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IRAQ-VIOLENCE May-20-2013 (430 words) xxxi
Chaldean patriarch warns surge in Iraqi violence will divide country
By Doreen Abi Raad
Catholic News Service
BEIRUT (CNS) -- The patriarch of the Chaldean Catholic Church in Baghdad denounced a recent series of car bombings and shootings in Iraqi cities that left at least 54 people dead and dozens more injured.
Patriarch Louis Sako, told Catholic News Service in an email May 20 that the current violence is between minority Sunni and majority Shiite Muslims, who also run the Iraqi government. Christians are not being directly targeted, he said.
"But they are afraid and their exodus continues nevertheless," Patriarch Sako said of Iraq's Christian population.
"The morale of Christians in the area is down," the patriarch said.
Iraq has witnessed the emigration of more than half of its native Christians since the American-led invasion of the country in 2003.
Attacks have escalated in recent months, with some of the worst violence occurring May 20 in Baghdad, where nine explosions rocked bus stations and markets in mainly Shiite areas. Police said nearly 200 people were injured. Eight Iranian pilgrims were identified among the dead, the BBC reported.
No group claimed responsibility for the attacks.
Car bombings also rocked Basra May 20, leaving nine dead and at least 37 injured, police said.
In Haditha, about 155 miles west of Baghdad, gunmen ambushed two police checkpoints May 20, killing eight officers.
Ten police officers kidnapped May 18 in western Anbar province were found dead.
"It is terrible," Patriarch Sako said of the latest violence. "It seems a step aimed at the division of Iraq."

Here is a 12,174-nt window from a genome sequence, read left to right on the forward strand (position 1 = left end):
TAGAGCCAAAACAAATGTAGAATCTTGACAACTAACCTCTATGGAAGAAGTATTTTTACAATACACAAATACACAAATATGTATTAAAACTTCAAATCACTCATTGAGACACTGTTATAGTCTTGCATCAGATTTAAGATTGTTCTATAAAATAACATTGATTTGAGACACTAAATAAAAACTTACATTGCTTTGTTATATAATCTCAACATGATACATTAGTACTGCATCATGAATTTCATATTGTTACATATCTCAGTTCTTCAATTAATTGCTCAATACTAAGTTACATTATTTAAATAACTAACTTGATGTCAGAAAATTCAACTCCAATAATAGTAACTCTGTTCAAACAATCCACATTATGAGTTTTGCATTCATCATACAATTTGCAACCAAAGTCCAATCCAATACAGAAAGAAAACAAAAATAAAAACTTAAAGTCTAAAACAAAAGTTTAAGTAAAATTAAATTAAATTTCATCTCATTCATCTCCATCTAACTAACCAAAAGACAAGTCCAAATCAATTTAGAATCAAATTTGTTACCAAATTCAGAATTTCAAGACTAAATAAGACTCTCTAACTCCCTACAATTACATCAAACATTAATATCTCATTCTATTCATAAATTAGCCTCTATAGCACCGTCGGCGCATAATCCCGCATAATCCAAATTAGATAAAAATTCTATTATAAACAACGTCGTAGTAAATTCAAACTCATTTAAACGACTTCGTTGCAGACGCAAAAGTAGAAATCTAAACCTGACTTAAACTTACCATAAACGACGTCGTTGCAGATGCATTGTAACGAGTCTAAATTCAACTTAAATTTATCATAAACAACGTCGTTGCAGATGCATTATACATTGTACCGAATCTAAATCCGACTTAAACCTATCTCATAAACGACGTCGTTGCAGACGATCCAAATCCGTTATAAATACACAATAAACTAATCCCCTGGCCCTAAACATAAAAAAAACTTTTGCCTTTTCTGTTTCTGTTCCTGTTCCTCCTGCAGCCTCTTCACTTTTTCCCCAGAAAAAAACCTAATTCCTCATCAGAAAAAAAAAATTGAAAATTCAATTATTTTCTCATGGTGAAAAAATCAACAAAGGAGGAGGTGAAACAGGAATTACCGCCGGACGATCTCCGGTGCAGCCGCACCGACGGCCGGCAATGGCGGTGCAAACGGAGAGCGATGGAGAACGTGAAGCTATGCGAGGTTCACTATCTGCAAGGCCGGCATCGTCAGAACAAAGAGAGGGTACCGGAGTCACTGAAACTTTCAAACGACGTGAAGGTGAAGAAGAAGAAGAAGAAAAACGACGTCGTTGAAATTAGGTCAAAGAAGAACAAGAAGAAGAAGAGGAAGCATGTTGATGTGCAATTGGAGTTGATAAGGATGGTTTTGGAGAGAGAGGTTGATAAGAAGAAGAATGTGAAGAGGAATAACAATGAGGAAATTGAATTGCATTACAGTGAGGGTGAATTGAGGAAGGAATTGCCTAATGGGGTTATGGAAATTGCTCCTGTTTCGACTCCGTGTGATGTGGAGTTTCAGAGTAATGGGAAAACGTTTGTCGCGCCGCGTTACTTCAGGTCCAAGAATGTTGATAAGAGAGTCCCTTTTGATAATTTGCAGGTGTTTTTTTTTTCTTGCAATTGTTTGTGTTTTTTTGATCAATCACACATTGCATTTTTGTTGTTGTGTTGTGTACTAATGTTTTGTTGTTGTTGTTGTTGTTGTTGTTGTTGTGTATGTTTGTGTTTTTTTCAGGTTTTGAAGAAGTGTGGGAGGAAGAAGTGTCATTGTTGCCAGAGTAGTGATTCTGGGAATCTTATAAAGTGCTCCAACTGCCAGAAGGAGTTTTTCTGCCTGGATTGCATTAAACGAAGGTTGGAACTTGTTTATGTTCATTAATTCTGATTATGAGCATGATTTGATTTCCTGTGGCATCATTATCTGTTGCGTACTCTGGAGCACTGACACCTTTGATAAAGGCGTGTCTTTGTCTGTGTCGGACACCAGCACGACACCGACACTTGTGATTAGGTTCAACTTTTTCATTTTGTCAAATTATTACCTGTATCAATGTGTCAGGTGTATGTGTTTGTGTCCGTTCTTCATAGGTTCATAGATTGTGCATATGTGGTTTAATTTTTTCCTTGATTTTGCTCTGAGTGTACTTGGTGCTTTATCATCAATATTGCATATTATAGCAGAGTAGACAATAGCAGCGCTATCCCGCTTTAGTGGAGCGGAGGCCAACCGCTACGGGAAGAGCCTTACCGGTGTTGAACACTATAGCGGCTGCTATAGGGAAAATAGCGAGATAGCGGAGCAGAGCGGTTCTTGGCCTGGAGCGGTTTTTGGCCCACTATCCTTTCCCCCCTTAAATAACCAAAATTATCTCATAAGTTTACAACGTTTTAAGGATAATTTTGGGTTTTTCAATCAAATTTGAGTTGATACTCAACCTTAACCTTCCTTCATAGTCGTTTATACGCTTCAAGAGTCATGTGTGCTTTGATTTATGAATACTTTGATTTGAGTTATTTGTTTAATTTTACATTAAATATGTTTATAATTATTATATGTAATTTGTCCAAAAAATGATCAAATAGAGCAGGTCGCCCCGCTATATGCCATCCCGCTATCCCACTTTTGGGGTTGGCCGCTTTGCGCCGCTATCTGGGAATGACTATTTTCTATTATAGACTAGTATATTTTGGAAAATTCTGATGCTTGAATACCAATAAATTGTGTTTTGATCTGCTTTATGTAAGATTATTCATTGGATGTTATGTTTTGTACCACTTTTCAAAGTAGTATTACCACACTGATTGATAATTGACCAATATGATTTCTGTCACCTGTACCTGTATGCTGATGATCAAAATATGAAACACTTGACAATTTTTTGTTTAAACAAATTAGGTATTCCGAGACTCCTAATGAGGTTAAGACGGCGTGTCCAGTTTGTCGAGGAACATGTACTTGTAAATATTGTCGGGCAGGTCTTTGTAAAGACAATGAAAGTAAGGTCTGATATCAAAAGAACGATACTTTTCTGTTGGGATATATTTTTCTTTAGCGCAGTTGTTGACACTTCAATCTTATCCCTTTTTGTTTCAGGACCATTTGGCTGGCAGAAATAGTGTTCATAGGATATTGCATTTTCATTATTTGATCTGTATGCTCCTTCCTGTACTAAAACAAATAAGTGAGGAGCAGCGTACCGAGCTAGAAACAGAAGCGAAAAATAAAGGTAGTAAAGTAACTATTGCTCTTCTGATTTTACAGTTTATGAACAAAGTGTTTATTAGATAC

People across the country feel that the situation is deteriorating "and they are afraid especially when it takes a sectarian line -- for the moment it is (between) Sunni and Shiites," the patriarch said.
"People are worried about the future," he said.
The patriarch questioned "the motive and the reasoning behind changing regimes (of countries) with wars," citing rising violence in Egypt and Libya, where newly installed government leaders have been challenged by opposing groups, as well as the deteriorating situation in Syria, where a civil war has raged for more than two years.
Instilling democracy and a culture of freedom, he said, requires education and a sound strategy for the long term. But toppling a totalitarian regime with one that is fundamentalist (Islam) "is even worse," Patriarch Sako cautioned.
Instead of being equal citizens, he warned that Christians "will be considered second class because of their religion in a country in which Islam is the only standard."
"I think moderate Muslims should be aware and assure Christians that they, indeed, will be respected as equal citizens," the patriarch said.
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